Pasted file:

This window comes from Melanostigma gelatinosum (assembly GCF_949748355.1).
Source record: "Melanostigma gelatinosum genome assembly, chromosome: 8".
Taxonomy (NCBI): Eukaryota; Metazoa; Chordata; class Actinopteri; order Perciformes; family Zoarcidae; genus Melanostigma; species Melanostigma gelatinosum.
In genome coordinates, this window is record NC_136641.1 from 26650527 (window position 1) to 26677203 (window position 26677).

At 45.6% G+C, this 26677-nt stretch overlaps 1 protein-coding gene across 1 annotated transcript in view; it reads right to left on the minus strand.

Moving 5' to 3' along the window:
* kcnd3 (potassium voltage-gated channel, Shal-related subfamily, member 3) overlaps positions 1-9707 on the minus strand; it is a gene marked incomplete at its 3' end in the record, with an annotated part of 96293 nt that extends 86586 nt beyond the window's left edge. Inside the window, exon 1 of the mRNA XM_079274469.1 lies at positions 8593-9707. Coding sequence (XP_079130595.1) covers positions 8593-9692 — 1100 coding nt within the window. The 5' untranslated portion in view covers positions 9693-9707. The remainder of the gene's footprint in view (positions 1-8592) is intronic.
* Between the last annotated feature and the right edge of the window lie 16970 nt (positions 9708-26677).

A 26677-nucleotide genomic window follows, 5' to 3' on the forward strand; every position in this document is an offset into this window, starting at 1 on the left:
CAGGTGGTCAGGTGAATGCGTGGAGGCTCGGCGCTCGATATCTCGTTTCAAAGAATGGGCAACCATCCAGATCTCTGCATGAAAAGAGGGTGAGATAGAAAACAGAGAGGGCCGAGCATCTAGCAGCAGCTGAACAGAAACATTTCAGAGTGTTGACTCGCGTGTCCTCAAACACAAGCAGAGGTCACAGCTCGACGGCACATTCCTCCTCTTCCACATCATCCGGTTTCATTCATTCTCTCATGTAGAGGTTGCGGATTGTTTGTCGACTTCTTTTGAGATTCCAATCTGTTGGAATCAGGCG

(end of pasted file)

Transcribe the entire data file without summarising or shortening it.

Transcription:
This window comes from Melanostigma gelatinosum (assembly GCF_949748355.1).
Source record: "Melanostigma gelatinosum genome assembly, chromosome: 8".
Taxonomy (NCBI): Eukaryota; Metazoa; Chordata; class Actinopteri; order Perciformes; family Zoarcidae; genus Melanostigma; species Melanostigma gelatinosum.
In genome coordinates, this window is record NC_136641.1 from 26650527 (window position 1) to 26677203 (window position 26677).

At 45.6% G+C, this 26677-nt stretch overlaps 1 protein-coding gene across 1 annotated transcript in view; it reads right to left on the minus strand.

Moving 5' to 3' along the window:
* kcnd3 (potassium voltage-gated channel, Shal-related subfamily, member 3) overlaps positions 1-9707 on the minus strand; it is a gene marked incomplete at its 3' end in the record, with an annotated part of 96293 nt that extends 86586 nt beyond the window's left edge. Inside the window, exon 1 of the mRNA XM_079274469.1 lies at positions 8593-9707. Coding sequence (XP_079130595.1) covers positions 8593-9692 — 1100 coding nt within the window. The 5' untranslated portion in view covers positions 9693-9707. The remainder of the gene's footprint in view (positions 1-8592) is intronic.
* Between the last annotated feature and the right edge of the window lie 16970 nt (positions 9708-26677).

A 26677-nucleotide genomic window follows, 5' to 3' on the forward strand; every position in this document is an offset into this window, starting at 1 on the left:
CAGGTGGTCAGGTGAATGCGTGGAGGCTCGGCGCTCGATATCTCGTTTCAAAGAATGGGCAACCATCCAGATCTCTGCATGAAAAGAGGGTGAGATAGAAAACAGAGAGGGCCGAGCATCTAGCAGCAGCTGAACAGAAACATTTCAGAGTGTTGACTCGCGTGTCCTCAAACACAAGCAGAGGTCACAGCTCGACGGCACATTCCTCCTCTTCCACATCATCCGGTTTCATTCATTCTCTCATGTAGAGGTTGCGGATTGTTTGTCGACTTCTTTTGAGATTCCAATCTGTTGGAATCAGGCG